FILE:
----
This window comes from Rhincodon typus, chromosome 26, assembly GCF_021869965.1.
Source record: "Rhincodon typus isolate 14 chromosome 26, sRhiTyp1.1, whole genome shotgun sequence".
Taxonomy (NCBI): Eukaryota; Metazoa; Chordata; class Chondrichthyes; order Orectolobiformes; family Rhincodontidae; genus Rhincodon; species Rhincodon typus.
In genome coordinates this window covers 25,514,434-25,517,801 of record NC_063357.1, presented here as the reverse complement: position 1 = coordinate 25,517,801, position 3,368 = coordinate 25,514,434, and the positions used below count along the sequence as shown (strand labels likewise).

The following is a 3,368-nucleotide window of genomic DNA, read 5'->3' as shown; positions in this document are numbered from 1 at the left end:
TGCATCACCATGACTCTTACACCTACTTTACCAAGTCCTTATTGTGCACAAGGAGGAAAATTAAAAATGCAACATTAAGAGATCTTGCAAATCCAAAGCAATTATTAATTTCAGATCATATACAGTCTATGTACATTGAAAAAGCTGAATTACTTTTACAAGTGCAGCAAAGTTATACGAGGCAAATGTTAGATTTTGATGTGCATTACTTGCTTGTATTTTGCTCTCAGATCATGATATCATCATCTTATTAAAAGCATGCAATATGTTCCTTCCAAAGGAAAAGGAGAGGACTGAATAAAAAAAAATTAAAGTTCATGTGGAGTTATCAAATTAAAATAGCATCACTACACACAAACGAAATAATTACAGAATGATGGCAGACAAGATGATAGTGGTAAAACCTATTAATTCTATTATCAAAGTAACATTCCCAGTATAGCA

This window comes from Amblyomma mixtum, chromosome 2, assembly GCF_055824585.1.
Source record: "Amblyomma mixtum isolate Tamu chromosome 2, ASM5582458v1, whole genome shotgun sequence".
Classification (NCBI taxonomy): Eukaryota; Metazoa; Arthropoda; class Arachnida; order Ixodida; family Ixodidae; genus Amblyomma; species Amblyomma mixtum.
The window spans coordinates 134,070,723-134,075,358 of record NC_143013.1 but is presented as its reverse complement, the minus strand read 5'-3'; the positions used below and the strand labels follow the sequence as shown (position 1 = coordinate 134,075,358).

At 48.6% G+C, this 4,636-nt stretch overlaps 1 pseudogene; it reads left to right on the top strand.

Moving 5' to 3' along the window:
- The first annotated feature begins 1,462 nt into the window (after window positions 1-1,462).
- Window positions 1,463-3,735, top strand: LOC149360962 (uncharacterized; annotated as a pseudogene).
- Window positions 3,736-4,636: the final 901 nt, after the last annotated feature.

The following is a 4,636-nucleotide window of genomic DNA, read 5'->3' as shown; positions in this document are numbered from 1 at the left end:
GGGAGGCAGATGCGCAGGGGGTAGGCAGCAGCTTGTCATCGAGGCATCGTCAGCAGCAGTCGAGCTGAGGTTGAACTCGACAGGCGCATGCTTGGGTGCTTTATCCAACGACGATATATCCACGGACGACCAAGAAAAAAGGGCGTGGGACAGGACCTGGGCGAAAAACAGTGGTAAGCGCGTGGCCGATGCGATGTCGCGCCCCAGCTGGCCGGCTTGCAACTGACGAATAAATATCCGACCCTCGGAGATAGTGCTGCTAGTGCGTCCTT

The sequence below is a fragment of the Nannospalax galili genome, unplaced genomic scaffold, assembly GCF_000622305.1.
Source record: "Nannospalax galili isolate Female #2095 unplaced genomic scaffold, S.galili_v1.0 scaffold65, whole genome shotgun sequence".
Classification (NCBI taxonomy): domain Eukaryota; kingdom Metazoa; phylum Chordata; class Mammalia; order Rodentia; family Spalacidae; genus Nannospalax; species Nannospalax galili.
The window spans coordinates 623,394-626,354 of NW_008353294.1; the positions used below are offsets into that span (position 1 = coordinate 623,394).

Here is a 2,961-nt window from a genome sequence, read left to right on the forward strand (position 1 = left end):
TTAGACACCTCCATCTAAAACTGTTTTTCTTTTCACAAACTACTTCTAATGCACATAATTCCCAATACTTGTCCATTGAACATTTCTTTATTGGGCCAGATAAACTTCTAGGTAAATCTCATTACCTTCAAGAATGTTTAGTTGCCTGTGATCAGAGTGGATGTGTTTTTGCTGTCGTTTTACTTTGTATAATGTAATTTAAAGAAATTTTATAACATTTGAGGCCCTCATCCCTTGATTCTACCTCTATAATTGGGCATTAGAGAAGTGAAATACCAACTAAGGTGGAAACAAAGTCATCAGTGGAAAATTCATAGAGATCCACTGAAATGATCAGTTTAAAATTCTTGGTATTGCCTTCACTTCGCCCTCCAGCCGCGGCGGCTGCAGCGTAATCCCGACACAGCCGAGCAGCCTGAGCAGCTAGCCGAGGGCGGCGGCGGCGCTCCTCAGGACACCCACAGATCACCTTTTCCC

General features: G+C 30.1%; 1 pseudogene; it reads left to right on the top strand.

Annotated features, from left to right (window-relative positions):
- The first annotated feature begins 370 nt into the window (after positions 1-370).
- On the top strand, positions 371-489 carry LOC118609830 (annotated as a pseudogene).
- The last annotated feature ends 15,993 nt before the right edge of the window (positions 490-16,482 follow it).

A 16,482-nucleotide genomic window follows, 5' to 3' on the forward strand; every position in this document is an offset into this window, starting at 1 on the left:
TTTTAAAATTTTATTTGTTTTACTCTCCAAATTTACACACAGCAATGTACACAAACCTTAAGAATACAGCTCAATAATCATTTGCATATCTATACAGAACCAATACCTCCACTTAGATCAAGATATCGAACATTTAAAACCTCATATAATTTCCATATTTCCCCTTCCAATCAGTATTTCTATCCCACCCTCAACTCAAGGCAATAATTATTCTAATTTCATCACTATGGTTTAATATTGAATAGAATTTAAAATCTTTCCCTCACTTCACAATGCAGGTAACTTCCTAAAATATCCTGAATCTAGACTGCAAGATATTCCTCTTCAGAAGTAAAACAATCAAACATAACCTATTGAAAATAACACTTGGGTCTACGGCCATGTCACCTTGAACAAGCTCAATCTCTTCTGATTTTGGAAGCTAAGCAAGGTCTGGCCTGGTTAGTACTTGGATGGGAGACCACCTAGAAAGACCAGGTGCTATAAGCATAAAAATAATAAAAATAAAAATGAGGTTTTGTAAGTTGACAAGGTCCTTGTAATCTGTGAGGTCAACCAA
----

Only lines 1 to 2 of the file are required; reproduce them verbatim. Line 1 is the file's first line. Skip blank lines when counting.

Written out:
This window comes from Rhincodon typus, chromosome 26, assembly GCF_021869965.1.
Source record: "Rhincodon typus isolate 14 chromosome 26, sRhiTyp1.1, whole genome shotgun sequence".